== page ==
Deborah L. Brake (Pittsburgh): The Struggle for Sex Equality in Sport and the Theory behind Title IX. An interview with Eileen McDonagh and Laura Pappano, authors of Playing With the Boys: Why Separate Is Not Equal in Sports. A review of Only a Game by Bill Littlefield. YouBet: The wonders and dangers of online sports wagering. From PopMatters, an article on the new American gladiators and the rise of Mixed Martial Arts: Initially seen as little more than back alley brawlers scrapping for beer money, MMA has found sporting legitimacy in meteoric fashion – this kind of fighting offers a truly global and democratic way to kick someone's ass. Birthday suits and 15 seconds of infamy: Whether jeered or cheered, streakers are still the best entertainment available during a boring game.


From Democratiya, a review of The Stillborn God: Religion, Politics, and the Modern West by Mark Lilla; The Suicide of Reason: Radical Islam's Threat to the West by Lee Harris; and Jihad and Jew-Hatred: Islamism, Nazism and the Roots of 9/11 by Matthias Kuntzel (and more). A language for the world: An interview with Amartya Sen. From Think Tank, broadcasting in the war of ideas: Are the lessons of the Cold War applicable to the battle with radical militant Islam?  An interview with Francis Fukuyama, editor of Blindside: How to Anticipate Forcing Events and Wild Cards in Global Politics. From Monthly Review, Samir Amin on political Islam in the service of imperialism. Fred Halliday on the mysteries of the American empire: The narrative of the United States's long-term decline or retreat is open to detailed challenge on the basis of the historical record and current realities. The war on terror's newest front: One year after backing an invasion of Somalia, the United States has cultivated a formidable enemy. An interview with Rachel Ehrenfeld, author of Funding Evil: How Terrorism is Financed – and How to Stop It. Civilisation is safe: The American nationalist right would have us believe that Christian traditions are under threat. Remembering the Reign of Terror: Robespierre is today depicted as a sexless fanatic who invented modern terrorism — his own words reveal he was a fearless critic of tradition and incorruptibly committed to liberty, a million miles from today’s webcam jihadists.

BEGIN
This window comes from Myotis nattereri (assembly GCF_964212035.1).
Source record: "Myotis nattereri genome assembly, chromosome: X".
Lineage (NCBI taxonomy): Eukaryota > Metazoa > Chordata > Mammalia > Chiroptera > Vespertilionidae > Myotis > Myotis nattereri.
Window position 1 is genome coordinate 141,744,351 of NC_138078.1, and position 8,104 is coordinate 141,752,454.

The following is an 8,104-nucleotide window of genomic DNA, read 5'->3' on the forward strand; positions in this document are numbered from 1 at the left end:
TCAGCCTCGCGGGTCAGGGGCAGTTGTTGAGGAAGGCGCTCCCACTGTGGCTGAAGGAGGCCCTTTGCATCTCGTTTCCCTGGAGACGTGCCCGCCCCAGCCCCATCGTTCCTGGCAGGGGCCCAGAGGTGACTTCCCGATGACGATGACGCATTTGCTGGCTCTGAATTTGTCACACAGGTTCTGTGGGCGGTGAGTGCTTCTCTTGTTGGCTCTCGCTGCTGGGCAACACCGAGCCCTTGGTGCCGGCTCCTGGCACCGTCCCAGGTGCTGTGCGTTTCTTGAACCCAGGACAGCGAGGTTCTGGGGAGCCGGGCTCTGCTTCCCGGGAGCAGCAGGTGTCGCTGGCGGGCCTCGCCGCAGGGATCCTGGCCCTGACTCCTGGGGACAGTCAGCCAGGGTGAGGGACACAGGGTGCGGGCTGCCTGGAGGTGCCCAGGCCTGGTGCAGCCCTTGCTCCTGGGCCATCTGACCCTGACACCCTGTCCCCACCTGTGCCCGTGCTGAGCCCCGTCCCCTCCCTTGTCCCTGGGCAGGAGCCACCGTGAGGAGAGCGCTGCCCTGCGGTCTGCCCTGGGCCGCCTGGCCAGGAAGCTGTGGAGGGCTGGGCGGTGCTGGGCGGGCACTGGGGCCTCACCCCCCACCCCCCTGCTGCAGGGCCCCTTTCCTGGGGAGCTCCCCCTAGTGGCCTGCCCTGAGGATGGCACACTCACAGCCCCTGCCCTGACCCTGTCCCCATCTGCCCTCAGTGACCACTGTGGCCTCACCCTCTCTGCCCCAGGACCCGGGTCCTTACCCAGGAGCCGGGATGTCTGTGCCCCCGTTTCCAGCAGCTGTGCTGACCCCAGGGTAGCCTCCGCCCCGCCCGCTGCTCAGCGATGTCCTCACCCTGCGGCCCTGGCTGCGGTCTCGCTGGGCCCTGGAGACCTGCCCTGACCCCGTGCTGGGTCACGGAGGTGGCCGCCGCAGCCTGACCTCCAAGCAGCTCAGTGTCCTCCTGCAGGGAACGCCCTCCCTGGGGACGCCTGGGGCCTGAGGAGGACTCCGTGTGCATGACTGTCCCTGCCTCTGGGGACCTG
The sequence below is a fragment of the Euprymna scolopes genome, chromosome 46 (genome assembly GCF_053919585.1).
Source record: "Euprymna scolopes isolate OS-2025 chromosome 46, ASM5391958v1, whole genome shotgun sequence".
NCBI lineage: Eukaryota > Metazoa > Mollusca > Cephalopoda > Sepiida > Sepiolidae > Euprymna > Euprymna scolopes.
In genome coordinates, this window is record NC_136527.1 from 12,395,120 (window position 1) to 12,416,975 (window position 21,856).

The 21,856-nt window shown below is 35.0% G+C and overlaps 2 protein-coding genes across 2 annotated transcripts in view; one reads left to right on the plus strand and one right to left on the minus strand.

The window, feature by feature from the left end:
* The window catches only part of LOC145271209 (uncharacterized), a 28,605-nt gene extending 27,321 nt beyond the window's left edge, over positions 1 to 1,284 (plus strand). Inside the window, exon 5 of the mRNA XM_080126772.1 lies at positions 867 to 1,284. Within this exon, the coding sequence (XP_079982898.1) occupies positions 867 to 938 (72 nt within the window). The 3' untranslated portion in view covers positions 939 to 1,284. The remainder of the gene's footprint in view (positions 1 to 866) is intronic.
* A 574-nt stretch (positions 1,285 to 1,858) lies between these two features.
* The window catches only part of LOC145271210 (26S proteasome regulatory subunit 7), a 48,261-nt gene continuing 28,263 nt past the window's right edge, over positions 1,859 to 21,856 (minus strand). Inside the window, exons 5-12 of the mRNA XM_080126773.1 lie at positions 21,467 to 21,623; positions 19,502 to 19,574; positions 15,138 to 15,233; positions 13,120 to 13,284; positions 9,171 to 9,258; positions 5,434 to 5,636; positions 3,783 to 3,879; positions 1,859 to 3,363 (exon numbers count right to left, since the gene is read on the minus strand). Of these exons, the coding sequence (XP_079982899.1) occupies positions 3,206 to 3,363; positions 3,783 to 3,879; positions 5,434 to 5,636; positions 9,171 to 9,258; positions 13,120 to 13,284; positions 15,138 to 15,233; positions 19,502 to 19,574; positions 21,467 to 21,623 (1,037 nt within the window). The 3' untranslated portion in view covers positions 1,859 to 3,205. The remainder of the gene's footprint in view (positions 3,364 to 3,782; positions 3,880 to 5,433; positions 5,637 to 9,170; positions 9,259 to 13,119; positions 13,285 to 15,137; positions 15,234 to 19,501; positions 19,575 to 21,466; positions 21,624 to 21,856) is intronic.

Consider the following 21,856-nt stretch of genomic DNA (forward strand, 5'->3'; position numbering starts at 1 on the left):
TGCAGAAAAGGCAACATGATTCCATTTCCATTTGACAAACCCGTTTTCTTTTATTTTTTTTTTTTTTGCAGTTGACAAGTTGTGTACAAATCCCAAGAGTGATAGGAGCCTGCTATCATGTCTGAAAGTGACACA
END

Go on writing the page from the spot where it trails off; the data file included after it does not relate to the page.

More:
From Electronic Book Review, a review of Frans de Waal's Primates and Philosophers: How Morality Evolved. Three five-year-old chimpanzees have soundly defeated nine university students while playing a computer game that tests numerical memory skills. A look at how our ancestors were like gorillas: Fossils illustrate sex differences in growth and the costs of being a male. Whatever happened to the Aquatic Ape Hypothesis? Human ancestors: more gatherers than hunters? Early humans may have dug potato-like foods with tools. Northwest Passage: A single population of prehistoric Siberians crossed the Bering Strait into Alaska and fanned out to North and South America, a new genetic analysis of living Native Americans suggests. A review of Great Moments in Greek Archeology. Archeologists in Rome have discovered an ancient grotto, lined with mosaics and seashells, deep under the Palatine Hill — they believe that it is the den of Romulus and Remus, the city's mythical founders. Is inequality largely the result of the Industrial Revolution, or were ancient incomes as unequal as they are today in poor pre-industrial societies?


From The Chronicle, a review of Color and Money: How Rich White Kids Are Winning the War Over College Affirmative Action by Peter Schmidt; The Conditions for Admission: Access, Equity, and the Social Contract of Public Universities by John Aubrey Douglass; The Power of Privilege: Yale and America's Elite Colleges by Joseph A. Soares; and Tearing Down the Gates: Confronting the Class Divide in American Education by Peter Sacks.  Doctoral education in the United States needs serious reforms: A review of The Formation of Scholars: Rethinking Doctoral Education for the Twenty-First Century. War stories: A new book on the education of West Point cadets spurs Steven G. Kellman to broader thoughts on curricular intentions. From Inside Higher Ed, what are the best academic blogs you’ve never heard of? Scott McLemee beats the bushes for leads. From TAP, progressives now have a chance to push a political agenda favoring investment in children — what can the second wave of children's politics learn from the first? Mark Schmitt investigates; and Ossining, New York, was at the forefront of school integration. but as American law and public opinion turn against race-based programs, can the town continue to use racial targeting to close the achievement gap? A review of Student Depression: A Silent Crisis in Our Schools and Communities by Marcel Lebrun. Plato for primaries: What is the meaning of life when you're six?

Advertisement